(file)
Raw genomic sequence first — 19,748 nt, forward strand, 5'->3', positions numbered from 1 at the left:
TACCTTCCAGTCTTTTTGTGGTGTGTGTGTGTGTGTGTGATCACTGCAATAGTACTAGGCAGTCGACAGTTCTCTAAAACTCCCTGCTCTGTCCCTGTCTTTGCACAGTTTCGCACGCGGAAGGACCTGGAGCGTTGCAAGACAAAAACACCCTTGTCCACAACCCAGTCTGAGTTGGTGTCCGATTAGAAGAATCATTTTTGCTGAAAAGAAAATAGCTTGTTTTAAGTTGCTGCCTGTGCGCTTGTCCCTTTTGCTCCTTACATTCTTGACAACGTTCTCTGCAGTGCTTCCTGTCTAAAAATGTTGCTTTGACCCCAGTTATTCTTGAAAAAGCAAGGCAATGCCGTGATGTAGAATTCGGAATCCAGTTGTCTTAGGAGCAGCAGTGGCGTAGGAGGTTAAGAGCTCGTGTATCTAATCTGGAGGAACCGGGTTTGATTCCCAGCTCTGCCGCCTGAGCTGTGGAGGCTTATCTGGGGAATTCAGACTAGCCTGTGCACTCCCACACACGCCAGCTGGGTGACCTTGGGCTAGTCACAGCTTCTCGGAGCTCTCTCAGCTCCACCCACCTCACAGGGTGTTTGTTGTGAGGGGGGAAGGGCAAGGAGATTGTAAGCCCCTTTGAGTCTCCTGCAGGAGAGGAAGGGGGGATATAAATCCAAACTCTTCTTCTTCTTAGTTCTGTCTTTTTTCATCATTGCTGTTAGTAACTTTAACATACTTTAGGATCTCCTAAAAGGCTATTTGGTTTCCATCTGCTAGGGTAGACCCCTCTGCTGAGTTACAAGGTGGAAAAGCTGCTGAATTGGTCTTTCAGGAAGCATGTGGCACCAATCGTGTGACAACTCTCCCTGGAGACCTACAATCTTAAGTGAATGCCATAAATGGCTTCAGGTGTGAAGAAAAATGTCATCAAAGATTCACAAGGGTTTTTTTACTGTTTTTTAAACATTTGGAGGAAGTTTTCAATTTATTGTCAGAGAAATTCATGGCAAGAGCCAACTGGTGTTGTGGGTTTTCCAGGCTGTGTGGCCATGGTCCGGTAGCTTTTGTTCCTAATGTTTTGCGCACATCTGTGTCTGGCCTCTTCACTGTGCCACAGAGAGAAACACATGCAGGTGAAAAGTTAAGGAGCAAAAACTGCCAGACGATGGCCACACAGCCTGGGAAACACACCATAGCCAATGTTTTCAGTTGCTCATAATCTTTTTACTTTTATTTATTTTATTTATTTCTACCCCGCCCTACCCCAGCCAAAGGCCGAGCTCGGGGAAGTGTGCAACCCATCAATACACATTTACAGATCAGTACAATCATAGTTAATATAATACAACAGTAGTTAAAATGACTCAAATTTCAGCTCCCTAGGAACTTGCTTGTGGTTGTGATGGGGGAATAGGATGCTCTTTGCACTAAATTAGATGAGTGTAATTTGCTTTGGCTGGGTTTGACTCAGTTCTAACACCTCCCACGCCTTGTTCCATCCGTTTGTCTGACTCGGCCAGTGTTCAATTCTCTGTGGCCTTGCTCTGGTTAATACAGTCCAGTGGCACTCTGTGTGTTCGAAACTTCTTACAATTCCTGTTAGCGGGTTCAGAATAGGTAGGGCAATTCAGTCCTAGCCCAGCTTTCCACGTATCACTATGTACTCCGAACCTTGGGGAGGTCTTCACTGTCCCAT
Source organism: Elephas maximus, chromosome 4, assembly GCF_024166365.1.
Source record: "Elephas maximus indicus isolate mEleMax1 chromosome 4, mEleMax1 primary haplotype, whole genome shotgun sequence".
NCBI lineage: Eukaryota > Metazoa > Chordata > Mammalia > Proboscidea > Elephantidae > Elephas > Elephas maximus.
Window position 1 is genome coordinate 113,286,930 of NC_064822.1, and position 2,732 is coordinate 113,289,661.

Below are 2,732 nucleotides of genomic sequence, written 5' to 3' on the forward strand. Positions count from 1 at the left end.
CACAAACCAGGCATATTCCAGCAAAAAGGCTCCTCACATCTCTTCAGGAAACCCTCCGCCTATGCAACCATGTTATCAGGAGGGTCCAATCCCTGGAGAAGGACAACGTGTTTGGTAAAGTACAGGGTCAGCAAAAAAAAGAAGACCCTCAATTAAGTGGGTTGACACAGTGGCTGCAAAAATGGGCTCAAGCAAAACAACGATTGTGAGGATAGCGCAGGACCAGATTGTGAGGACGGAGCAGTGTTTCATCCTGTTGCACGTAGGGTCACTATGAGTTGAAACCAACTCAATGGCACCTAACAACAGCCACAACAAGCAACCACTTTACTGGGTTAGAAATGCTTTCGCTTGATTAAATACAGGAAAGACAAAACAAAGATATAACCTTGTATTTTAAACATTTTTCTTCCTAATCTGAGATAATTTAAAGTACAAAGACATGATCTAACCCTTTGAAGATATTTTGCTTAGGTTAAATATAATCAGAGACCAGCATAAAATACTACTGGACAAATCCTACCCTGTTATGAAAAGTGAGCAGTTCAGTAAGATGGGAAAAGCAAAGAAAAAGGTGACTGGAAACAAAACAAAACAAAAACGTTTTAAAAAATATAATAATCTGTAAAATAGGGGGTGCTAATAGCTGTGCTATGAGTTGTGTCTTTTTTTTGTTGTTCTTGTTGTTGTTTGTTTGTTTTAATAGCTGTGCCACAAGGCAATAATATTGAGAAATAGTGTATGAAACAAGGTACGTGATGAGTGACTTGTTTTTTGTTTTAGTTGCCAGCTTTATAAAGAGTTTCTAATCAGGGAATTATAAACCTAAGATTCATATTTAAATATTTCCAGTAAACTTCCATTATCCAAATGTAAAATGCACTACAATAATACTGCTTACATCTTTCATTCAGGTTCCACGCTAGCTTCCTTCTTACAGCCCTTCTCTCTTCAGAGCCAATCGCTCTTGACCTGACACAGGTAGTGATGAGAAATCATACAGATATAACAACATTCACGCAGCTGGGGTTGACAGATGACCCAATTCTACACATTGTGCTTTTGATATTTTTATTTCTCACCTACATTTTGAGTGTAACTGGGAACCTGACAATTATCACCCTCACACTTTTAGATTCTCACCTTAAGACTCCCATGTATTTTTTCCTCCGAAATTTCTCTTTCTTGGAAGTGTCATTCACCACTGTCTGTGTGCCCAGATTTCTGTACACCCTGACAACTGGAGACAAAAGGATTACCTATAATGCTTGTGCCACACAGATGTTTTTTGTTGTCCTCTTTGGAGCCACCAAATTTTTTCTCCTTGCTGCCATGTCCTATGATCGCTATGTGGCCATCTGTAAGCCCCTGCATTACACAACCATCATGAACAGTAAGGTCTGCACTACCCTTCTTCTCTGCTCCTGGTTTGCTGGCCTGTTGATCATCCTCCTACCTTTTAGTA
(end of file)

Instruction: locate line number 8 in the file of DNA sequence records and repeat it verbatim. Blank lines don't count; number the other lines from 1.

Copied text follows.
CACAAACCAGGCATATTCCAGCAAAAAGGCTCCTCACATCTCTTCAGGAAACCCTCCGCCTATGCAACCATGTTATCAGGAGGGTCCAATCCCTGGAGAAGGACAACGTGTTTGGTAAAGTACAGGGTCAGCAAAAAAAAGAAGACCCTCAATTAAGTGGGTTGACACAGTGGCTGCAAAAATGGGCTCAAGCAAAACAACGATTGTGAGGATAGCGCAGGACCAGATTGTGAGGACGGAGCAGTGTTTCATCCTGTTGCACGTAGGGTCACTATGAGTTGAAACCAACTCAATGGCACCTAACAACAGCCACAACAAGCAACCACTTTACTGGGTTAGAAATGCTTTCGCTTGATTAAATACAGGAAAGACAAAACAAAGATATAACCTTGTATTTTAAACATTTTTCTTCCTAATCTGAGATAATTTAAAGTACAAAGACATGATCTAACCCTTTGAAGATATTTTGCTTAGGTTAAATATAATCAGAGACCAGCATAAAATACTACTGGACAAATCCTACCCTGTTATGAAAAGTGAGCAGTTCAGTAAGATGGGAAAAGCAAAGAAAAAGGTGACTGGAAACAAAACAAAACAAAAACGTTTTAAAAAATATAATAATCTGTAAAATAGGGGGTGCTAATAGCTGTGCTATGAGTTGTGTCTTTTTTTTGTTGTTCTTGTTGTTGTTTGTTTGTTTTAATAGCTGTGCCACAAGGCAATAATATTGAGAAATAGTGTATGAAACAAGGTACGTGATGAGTGACTTGTTTTTTGTTTTAGTTGCCAGCTTTATAAAGAGTTTCTAATCAGGGAATTATAAACCTAAGATTCATATTTAAATATTTCCAGTAAACTTCCATTATCCAAATGTAAAATGCACTACAATAATACTGCTTACATCTTTCATTCAGGTTCCACGCTAGCTTCCTTCTTACAGCCCTTCTCTCTTCAGAGCCAATCGCTCTTGACCTGACACAGGTAGTGATGAGAAATCATACAGATATAACAACATTCACGCAGCTGGGGTTGACAGATGACCCAATTCTACACATTGTGCTTTTGATATTTTTATTTCTCACCTACATTTTGAGTGTAACTGGGAACCTGACAATTATCACCCTCACACTTTTAGATTCTCACCTTAAGACTCCCATGTATTTTTTCCTCCGAAATTTCTCTTTCTTGGAAGTGTCATTCACCACTGTCTGTGTGCCCAGATTTCTGTACACCCTGACAACTGGAGACAAAAGGATTACCTATAATGCTTGTGCCACACAGATGTTTTTTGTTGTCCTCTTTGGAGCCACCAAATTTTTTCTCCTTGCTGCCATGTCCTATGATCGCTATGTGGCCATCTGTAAGCCCCTGCATTACACAACCATCATGAACAGTAAGGTCTGCACTACCCTTCTTCTCTGCTCCTGGTTTGCTGGCCTGTTGATCATCCTCCTACCTTTTAGTA